Innovation in healthcare is forever changing how we see and experience the medical industry. The environment is offering HKU’s Faculty of Business and Economics (the Faculty) a unique opportunity to be at the forefront of utilising rich data, creating better health outcomes for everyone.
- PhD: Kellogg School of Management, Northwestern University
- MSe: Department of Mechanical Engineering, University of Michigan
- BS: Department of Mechanical and Aerospace Engineering, Seoul National University
Eric Park is an Assistant Professor of Business Analytics in the Innovation and Information Management group at The University of Hong Kong, HKU Business School. He received his Ph.D. in Operations Management from the Kellogg School of Management at Northwestern University.
His research focuses on improving health policies and the delivery of health care from an operations management perspective. He uses empirical methods and ties them to operations management principles and economics theories to provide an operational lens to policy makers in health policy designs. Pursuing inter-disciplinary research in the field of operations management and medicine, his work has been published in leading peer-reviewed journals in both fields. His work has also been recognized in INFORMS and POMS best paper competitions.
Operations in health policies, empirical operations management, policy evaluation, emergency department, service systems, data analytics, retail operations
Operations management, econometrics, quantitative methods, health care operations, service operations, data analytics
- Fergusson N.A., Ahkioon S., Nagarajan M., Park E., Ding D.Y., Ayas N., Dhingra V.K., Chittock D.R., Griesdale D.E., “Association of intensive care unit occupancy during admission and inpatient mortality: a retrospective cohort study”. Canadian Journal of Anesthesia/Journal canadien d’anesthésie. 2020.
- Wang Y., Ding D.Y., Park E., Hunte G., “Do financial incentives change length-of-stay performance in emergency departments? A retrospective study of the Pay-for-Performance program in Metro Vancouver“. Academic Emergency Medicine. 2019.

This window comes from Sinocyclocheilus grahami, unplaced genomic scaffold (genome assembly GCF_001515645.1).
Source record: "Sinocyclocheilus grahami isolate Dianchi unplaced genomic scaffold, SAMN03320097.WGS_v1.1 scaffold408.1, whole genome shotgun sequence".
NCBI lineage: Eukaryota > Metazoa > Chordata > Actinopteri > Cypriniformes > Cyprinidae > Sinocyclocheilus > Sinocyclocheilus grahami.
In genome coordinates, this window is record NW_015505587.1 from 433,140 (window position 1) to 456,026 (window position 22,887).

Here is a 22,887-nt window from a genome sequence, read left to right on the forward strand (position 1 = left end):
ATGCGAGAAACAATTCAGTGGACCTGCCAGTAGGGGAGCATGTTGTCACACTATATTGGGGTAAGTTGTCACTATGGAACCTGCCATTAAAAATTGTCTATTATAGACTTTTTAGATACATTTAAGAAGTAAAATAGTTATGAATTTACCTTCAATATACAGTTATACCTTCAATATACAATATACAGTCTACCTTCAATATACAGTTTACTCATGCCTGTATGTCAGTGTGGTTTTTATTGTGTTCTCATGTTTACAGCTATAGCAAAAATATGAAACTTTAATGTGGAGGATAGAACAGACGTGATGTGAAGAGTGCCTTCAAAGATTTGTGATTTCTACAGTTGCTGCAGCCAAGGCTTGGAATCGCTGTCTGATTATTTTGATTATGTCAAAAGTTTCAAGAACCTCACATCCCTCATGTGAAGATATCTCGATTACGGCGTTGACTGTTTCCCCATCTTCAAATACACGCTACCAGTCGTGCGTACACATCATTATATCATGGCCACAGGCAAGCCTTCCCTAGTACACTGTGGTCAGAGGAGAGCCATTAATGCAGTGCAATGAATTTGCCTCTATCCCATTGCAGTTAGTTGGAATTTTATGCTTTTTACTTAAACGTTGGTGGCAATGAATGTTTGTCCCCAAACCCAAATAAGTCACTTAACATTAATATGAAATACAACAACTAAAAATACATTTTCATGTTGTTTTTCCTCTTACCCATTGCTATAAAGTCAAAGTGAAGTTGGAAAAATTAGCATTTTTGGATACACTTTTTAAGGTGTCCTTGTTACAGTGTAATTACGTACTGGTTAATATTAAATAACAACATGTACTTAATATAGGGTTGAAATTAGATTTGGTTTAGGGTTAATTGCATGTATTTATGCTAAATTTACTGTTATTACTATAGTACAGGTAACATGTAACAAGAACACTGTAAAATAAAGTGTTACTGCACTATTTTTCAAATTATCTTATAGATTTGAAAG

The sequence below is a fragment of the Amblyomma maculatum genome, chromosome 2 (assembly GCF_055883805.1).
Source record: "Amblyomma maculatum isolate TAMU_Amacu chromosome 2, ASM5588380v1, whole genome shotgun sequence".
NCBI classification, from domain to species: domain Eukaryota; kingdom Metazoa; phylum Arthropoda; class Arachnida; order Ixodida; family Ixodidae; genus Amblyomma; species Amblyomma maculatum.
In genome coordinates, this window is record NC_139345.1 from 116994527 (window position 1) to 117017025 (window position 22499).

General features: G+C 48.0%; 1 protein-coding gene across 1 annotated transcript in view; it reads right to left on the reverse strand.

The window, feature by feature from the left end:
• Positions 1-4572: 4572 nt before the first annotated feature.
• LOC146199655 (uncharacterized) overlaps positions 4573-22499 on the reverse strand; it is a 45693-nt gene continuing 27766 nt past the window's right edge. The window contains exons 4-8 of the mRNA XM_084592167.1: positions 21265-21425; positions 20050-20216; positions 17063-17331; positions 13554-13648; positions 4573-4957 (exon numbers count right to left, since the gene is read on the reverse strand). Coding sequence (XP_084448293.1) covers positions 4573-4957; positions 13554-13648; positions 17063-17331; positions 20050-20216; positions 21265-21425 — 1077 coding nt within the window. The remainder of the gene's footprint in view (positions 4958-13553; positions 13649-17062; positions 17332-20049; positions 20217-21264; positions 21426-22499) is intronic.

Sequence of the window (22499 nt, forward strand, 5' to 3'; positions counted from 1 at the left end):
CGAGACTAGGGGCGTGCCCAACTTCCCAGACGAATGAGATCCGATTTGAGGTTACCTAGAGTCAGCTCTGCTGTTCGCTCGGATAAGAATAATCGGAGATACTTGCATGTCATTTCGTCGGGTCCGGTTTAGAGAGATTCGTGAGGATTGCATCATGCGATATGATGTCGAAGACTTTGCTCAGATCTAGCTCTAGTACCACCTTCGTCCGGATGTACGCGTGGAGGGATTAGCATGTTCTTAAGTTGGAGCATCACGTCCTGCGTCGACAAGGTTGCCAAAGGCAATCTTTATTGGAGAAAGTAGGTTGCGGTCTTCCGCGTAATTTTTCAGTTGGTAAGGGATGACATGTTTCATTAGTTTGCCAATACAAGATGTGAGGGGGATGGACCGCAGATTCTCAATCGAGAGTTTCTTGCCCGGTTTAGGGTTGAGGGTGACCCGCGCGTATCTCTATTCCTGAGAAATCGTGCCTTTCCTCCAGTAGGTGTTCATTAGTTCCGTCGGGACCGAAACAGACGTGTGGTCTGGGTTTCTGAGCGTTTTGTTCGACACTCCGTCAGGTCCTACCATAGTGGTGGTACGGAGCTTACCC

- Ding D.Y., Park E., Nagarajan M., Grafstein E., “Patient Prioritization in Emergency Department Triage Systems: An Empirical Study of Canadian Triage and Acuity Scale (CTAS)”. Manufacturing & Service Operations Management. 2018.
- Zhang D., Gurvich I., Van Mieghem J.A., Park E., Young R.S., Williams M.V., “Hospital Readmissions Reduction Program: An Economic and Operational Analysis”. Management Science. 2016.
- E. Park, H. Ouyang, J. Wang, S. Savin, S. C. Leung, and T. Rainer (2022). Patient sensitivity to emergency department waiting time announcements. Major revision at Manufacturing & Service Operations Management.
- H. S. Lee, E. Park, and T. Rainer (2022). The impact of increasing entry fee on emergency department demand: A territory-wide study. To be submitted.
- S. Deo and E. Park (2020). Does limiting time on ambulance diversion reduce diversions? A data-driven analysis on the role of paramedic compliance and network effect. Under revision for resubmission.
- E. Park, H. Ouyang, J. Wang, S. C. Leung, and T. Rainer (2021). Does announcement of confirmed COVID-19 case affect emergency department visits? A hospital-level territory-wide study in Hong Kong. Working paper.
- 3rd place, INFORMS Behavioral OM Best Working Paper Competition, 2017
- 1st place, POMS College of Healthcare Operations Management Best Paper Competition, 2014
Emergency departments (EDs) typically use a triage system to classify patients into priority levels. However, most triage systems do not specify how exactly to route patients across and within the assigned triage levels. Therefore, decision makers in EDs often have to use their own discretion to route patients. Also, how patient waiting is perceived and accounted for in ED operations is not clearly understood. In this paper, using patient-level ED visit data, we structurally estimate the waiting cost structure of ED patients as perceived by the decision makers who make ED patient routing decisions. We derive policy implications and make suggestions for improving triage systems. We analyze the patient routing behaviors of ED decision makers in four EDs in the metro Vancouver, British Columbia, area. They all use the Canadian Triage and Acuity Scale, which has a wait time–related target service level objective. We propose a general discrete choice framework, consistent with queueing literature, as a tool to analyze prioritization behaviors in multiclass queues under mild assumptions. We find that the decision makers in all four EDs (1) apply a delay-dependent prioritization across different triage levels; (2) have a perceived marginal ED patient waiting cost that is best fit by a piece-wise linear concave function in wait time; (3) generally follow, in the same triage level, the first-come first-served principle, but their adherence to the principle decreases for patients who wait past a certain threshold; and (4) do not use patient complexity as a major criterion in prioritization decisions.
The research study co-authored by Eric Park, Assistant Professor of Innovation and Information Management, HKU, Yichuan (Daniel) Ding, Assistant Professor, UBC Sauder School of Business, Yuren Wang, National University of Defense Technology and Garth Hunte, St. Paul’s Hospital is covered by a number of international media.